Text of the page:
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Money Audeze’s new Mobius headphones have amazing 3D sound processing

19:19  14 march  2018
19:19  14 march  2018 Source:   theverge.com

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Gaming headphones all tend to come with lofty promises about 7.1 sound or special spatial audio imaging or some other gimmick that can entice people to buy them. Audiophile headphone maker Audeze is getting into this gimmick game with the announcement of its new Mobius headset

Audeze has revealed a new set of gaming headphones , with its new Mobius set promising 3 D sound that bakes in head tracking for a more convincing surround effect. The headphones themselves pack Waves Nx technology that does real-time 3 D processing completely on-device.

Audeze Mobius© Provided by The Verge Audeze Mobius

Gaming headphones all tend to come with lofty promises about 7.1 sound, or special spatial audio imaging, or some other gimmick that can entice people to buy them. Audiophile headphone maker Audeze is getting into this gimmick game with the announcement of its new Mobius headset — though the difference here is that Audeze’s gimmick is really rather awesome. I tried out a prototype of the Mobius at CES back in January, and I’ve been excited to see the finished product ever since.

Audeze’s trick with the Mobius is to create a soundstage that is fixed in your real-world environment and doesn’t shift with movements of your head. So if a sound source is on the right edge of the screen in front of you, tilting or turning your head, or even standing up and walking around, won’t alter the position of that sound. Audeze calls this sound localization, and it achieves it by tracking the movements of your head and mapping out the dimensions of your room. It’s a really uncanny feeling to wear headphones and to hear sound as if it’s coming from a speaker at a fixed point.

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Gaming headphones all tend to come with lofty promises about 7.1 sound or special spatial audio imaging or some other gimmick that can entice people to buy them. Audiophile headphone maker Audeze is getting into this gimmick game with the announcement of its new Mobius headset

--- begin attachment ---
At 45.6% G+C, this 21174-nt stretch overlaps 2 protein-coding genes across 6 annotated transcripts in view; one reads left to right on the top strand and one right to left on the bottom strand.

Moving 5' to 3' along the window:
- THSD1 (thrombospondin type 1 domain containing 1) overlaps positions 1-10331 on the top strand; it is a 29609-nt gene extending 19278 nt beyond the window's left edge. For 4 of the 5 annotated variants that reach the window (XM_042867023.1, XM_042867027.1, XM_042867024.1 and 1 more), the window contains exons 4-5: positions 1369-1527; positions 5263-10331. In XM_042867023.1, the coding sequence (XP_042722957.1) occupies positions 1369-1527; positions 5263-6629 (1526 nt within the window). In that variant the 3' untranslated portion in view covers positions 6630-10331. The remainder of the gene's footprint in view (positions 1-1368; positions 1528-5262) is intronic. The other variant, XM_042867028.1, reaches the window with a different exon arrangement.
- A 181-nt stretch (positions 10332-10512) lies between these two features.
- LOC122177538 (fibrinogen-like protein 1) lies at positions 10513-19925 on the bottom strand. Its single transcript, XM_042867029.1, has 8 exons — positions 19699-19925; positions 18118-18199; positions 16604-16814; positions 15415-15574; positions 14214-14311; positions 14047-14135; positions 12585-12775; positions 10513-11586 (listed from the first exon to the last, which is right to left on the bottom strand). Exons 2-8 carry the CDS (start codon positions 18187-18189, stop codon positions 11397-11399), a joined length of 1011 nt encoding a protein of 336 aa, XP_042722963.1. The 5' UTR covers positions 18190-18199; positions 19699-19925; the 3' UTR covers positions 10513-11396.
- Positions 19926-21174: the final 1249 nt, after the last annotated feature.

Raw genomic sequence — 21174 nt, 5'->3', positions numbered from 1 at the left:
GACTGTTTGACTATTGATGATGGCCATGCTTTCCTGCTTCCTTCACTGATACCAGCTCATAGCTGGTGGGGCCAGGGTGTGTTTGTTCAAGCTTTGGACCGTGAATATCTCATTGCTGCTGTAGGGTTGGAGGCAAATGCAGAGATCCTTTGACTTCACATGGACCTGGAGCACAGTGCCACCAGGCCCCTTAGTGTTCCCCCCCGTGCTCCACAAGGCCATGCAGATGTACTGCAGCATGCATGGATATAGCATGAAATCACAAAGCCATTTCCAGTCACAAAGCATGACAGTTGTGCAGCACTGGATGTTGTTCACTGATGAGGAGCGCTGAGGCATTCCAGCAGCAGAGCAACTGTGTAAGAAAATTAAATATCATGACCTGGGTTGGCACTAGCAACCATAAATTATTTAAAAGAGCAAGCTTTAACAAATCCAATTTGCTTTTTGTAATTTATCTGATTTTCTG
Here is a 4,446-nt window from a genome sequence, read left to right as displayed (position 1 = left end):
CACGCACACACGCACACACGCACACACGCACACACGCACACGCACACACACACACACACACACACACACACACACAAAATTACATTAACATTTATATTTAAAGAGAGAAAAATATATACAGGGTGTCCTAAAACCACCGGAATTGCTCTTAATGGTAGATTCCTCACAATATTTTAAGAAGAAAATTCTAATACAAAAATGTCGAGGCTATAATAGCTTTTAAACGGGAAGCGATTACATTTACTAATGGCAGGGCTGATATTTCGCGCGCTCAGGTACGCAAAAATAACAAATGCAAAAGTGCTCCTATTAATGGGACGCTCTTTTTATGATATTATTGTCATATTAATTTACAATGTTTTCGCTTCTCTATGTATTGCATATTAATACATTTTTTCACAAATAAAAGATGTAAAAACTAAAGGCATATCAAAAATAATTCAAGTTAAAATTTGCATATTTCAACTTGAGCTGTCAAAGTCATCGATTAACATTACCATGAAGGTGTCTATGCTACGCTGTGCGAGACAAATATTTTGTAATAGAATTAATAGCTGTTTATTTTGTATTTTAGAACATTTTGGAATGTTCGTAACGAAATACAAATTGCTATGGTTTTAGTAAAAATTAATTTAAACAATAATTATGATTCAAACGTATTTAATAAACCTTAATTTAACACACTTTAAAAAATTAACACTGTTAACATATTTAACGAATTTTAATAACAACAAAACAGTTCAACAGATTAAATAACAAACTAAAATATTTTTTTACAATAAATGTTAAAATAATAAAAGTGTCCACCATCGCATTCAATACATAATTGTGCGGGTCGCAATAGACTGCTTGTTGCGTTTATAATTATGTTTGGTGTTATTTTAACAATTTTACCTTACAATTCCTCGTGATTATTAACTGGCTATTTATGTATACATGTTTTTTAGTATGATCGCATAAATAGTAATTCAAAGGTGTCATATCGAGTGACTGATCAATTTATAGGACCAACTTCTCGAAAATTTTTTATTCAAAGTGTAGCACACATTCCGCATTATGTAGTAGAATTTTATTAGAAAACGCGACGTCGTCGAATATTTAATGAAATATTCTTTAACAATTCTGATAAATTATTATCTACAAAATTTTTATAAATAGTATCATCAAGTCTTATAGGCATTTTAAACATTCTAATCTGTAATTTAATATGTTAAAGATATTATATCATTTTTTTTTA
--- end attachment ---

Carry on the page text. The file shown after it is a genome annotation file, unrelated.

Gaming headphones all tend to come with lofty promises about 7.1 sound , or special spatial audio imaging, or some other gimmick that can entice people to buy them. Audiophile headphone maker Audeze is getting into this gimmick game with the announcement of its new Mobius headset

Audeze Mobius© Provided by The Verge Audeze Mobius

The demo that I listened to during CES was a scene from the movie House of Flying Daggers, where a bean is thrown across a large room and rebounds off a series of drums. The soundstage the Mobius headphones exhibited was immensely wide, which is by design, but — and this is the thing that will especially appeal to gamers — it was the precise positioning of each rebound that was most impressive.

The Audeze Mobius support AAC and LDAC Bluetooth audio, with a promised wireless battery life of more than 10 hours, and they can also be connected via USB-C, USB-A, and a classic old 3.5mm headphone jack. Being gaming headphones, they also come with a detachable microphone.

Now for the bad news: although they are built around planar magnetic tech like the rest of Audeze’s headphones lineup, the Mobius didn’t leave me delighted with their sound. Things might have improved since January, but I can’t see them improving to the degree where I’d recommend the Mobius to audiophiles (which is true of every other Audeze product). Another thing is that these are up for preorder on Indiegogo for $249 (full retail price will be $399) for deliveries in June at the earliest. I don’t doubt Audeze’s ability to build and ship the headphones, but Indiegogo’s involvement still makes me dubious.

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Audeze has revealed a new set of gaming headphones , with its new Mobius set promising 3 D sound that bakes in head tracking for a more convincing surround effect. The headphones themselves pack Waves Nx technology that does real-time 3 D processing completely on-device.

Audeze ’ s new Mobius headphones have amazing 3 D sound processing .

Spotify says about two million users suppressing ads without paying .
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